Wednesday, July 18, 2007

Psychology's little ethics problem

If you haven't seen Rorschach and Awe, over at Vanity Fair's website, it's worth reading. Next read the press release from The Psychologists for an Ethical APA. The issue of the role of US psychologists and the profession of psychology in researching and perpetrating torture is something that I've remained keenly aware of and have periodically highlighted here. From my summary of Alfred McCoy's book, A Question of Torture, last summer:
Of more pertinence to psychologists is McCoy’s coverage of the shift in focus by the CIA from developing mind control drugs to researching key behavioral components of psychological torture. The ground-breaking work by psychologist D.O. Hebb on sensory deprivation in particular would inspire many of the torture techniques currently utilized by US-run military prisons. The second key element that was researched and developed by CIA-backed psychological research was self-inflicted pain based upon techniques pioneered by the KGB (such as forced postures for lengthy periods of time). The third key element of interest to the CIA regarded the situational factors needed to produce torturers. As McCoy notes, Stanley Milgram’s (1974) research on destructive obedience – research that turned out to be funded covertly by the CIA – demonstrated that practically anyone could be turned into a torturer. These elements would be refined by the CIA and put into practice beginning in the 1960s.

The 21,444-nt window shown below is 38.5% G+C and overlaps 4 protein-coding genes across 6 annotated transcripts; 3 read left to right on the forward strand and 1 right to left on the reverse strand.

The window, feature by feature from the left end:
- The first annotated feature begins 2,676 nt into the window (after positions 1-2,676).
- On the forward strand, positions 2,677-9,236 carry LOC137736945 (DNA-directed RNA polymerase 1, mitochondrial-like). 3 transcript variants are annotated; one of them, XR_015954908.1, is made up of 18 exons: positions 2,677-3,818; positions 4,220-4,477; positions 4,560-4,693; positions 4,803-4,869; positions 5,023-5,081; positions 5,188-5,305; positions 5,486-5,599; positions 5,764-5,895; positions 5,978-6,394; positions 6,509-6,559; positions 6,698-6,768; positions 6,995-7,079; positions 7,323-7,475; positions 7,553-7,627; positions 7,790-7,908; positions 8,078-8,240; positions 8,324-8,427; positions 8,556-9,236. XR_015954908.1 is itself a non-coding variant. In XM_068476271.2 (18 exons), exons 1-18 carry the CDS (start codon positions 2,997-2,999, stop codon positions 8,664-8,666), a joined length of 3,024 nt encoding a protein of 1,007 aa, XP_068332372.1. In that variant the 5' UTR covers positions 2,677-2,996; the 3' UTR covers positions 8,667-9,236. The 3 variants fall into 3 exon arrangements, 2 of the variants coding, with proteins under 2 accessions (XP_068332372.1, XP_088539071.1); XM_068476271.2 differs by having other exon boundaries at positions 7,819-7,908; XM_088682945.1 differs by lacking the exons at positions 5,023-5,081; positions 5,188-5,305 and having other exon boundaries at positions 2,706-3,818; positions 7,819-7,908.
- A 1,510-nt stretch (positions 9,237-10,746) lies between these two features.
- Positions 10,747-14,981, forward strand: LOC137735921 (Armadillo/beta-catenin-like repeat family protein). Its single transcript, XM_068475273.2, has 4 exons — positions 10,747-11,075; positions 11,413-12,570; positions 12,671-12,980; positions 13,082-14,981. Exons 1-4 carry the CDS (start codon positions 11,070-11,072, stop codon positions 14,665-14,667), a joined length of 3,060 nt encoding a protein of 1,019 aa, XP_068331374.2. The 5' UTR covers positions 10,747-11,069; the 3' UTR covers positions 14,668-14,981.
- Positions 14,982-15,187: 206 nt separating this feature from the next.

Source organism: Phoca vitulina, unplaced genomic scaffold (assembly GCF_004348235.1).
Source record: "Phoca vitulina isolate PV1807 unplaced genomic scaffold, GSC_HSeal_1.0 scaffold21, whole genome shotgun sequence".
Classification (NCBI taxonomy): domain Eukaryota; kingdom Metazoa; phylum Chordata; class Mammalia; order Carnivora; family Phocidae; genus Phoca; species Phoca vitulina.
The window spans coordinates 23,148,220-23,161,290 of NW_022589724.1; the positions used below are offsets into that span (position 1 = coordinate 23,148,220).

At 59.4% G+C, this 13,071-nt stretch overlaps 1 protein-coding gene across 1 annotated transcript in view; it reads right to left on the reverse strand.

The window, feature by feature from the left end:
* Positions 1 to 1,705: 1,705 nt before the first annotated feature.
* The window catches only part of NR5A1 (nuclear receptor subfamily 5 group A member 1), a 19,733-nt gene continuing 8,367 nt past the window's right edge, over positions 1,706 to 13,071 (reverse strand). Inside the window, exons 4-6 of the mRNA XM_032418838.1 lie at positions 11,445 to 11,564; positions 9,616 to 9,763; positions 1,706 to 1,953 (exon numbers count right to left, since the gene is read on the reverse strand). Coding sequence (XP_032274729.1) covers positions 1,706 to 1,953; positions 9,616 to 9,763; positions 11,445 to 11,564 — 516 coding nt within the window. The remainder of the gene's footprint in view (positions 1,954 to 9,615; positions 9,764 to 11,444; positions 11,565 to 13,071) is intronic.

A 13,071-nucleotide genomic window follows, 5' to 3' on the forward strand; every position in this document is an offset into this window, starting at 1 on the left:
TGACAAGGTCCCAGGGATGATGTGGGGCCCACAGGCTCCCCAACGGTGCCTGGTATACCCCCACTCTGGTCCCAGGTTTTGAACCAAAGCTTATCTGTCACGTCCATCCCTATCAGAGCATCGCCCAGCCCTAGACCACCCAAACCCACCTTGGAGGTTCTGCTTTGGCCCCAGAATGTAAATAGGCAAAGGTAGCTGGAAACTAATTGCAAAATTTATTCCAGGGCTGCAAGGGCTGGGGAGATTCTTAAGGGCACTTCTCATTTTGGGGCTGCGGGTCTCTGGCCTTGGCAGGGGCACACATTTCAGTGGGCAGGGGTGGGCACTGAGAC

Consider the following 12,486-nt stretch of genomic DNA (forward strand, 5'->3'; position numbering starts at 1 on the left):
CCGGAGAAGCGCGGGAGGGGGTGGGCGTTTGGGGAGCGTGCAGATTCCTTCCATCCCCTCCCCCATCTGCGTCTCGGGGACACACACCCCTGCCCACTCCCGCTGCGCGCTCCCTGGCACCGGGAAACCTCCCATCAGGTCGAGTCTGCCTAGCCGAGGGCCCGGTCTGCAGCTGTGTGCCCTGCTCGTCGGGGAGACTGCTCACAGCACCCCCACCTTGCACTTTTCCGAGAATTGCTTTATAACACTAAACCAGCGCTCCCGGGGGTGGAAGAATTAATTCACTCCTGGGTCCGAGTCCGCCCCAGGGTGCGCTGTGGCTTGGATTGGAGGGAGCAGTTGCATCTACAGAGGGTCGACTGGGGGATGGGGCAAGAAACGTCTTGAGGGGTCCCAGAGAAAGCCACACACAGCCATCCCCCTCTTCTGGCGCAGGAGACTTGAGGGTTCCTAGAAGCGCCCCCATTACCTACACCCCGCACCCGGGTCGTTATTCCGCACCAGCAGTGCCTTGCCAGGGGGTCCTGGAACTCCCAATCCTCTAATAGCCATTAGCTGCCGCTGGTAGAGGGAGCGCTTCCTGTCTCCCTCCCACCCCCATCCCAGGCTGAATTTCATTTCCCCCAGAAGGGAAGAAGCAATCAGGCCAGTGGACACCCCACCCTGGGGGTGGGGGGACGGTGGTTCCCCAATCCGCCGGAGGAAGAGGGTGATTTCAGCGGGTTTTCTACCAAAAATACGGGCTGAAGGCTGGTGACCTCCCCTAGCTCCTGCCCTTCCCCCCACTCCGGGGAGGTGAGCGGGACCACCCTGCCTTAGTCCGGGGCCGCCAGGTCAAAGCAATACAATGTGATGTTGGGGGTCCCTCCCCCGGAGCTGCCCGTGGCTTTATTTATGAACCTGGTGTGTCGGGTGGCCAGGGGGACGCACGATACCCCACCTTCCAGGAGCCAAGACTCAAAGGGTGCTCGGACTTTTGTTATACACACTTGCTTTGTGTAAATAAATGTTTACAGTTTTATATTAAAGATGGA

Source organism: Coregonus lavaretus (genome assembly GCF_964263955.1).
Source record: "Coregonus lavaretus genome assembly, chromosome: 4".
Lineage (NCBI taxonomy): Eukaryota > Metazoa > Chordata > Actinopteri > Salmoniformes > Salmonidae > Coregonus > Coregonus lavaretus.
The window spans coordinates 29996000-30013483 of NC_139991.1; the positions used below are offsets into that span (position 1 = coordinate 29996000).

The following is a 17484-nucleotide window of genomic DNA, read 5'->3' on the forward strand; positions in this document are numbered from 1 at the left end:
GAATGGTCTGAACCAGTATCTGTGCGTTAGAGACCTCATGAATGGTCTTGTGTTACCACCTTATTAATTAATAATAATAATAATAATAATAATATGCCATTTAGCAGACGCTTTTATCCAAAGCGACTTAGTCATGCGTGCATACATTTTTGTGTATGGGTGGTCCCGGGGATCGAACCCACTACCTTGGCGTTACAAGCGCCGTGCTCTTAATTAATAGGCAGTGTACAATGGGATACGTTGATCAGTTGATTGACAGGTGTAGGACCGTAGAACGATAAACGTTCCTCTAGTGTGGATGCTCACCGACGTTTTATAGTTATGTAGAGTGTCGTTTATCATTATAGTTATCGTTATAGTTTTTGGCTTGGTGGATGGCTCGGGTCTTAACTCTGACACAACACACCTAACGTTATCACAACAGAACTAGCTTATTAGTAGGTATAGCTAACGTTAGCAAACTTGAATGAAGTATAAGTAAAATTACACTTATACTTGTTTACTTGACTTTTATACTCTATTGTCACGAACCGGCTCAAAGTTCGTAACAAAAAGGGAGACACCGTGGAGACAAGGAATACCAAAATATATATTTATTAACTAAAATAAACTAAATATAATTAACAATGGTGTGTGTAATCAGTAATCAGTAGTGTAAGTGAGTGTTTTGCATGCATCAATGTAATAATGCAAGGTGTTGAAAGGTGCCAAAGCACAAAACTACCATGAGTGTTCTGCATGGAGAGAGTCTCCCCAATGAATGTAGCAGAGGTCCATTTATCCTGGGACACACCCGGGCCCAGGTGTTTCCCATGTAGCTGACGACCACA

One thing that McCoy covers in his chapter on psychological research is the persistent lapses in ethics. Many human participants in these various experiments were subjected to sensory deprivation and self-inflicted pain techniques served involuntarily and had no means of escaping the experimental environment. Psychiatric patients and prisoners in particular were targeted for such experimentation. Experiments relying on voluntary human participants often failed to provide adequate informed consent to these individuals, as in the case of Milgram’s experiments on obedience. As McCoy notes, the negative psychological consequences (such as amnesia) for human participants as a result of being exposed to extreme sensory deprivation or self-inflicted pain was often long-lasting – even in experiments relying on voluntary participation.
McCoy goes on in subsequent chapters to outline how the CIA put these new torture techniques into practice, as well as efforts to export these techniques to various other US client states, as well as the human toll exacted on the victims. In addition McCoy provides us with a context for understanding the persistence of the use of psychological torture in the years after the end of the Cold War, as the US government shifted ultimately to a new War on Terror. Although some effort was made by the US government in the 1990s to cease the use of torture, the aftermath of the September 11, 2001 terrorist attacks provided cover for torture’s advocates including Alberto Gonzales (now Attorney General), John Yoo, Donald Rumsfeld, and General Geoffrey Miller.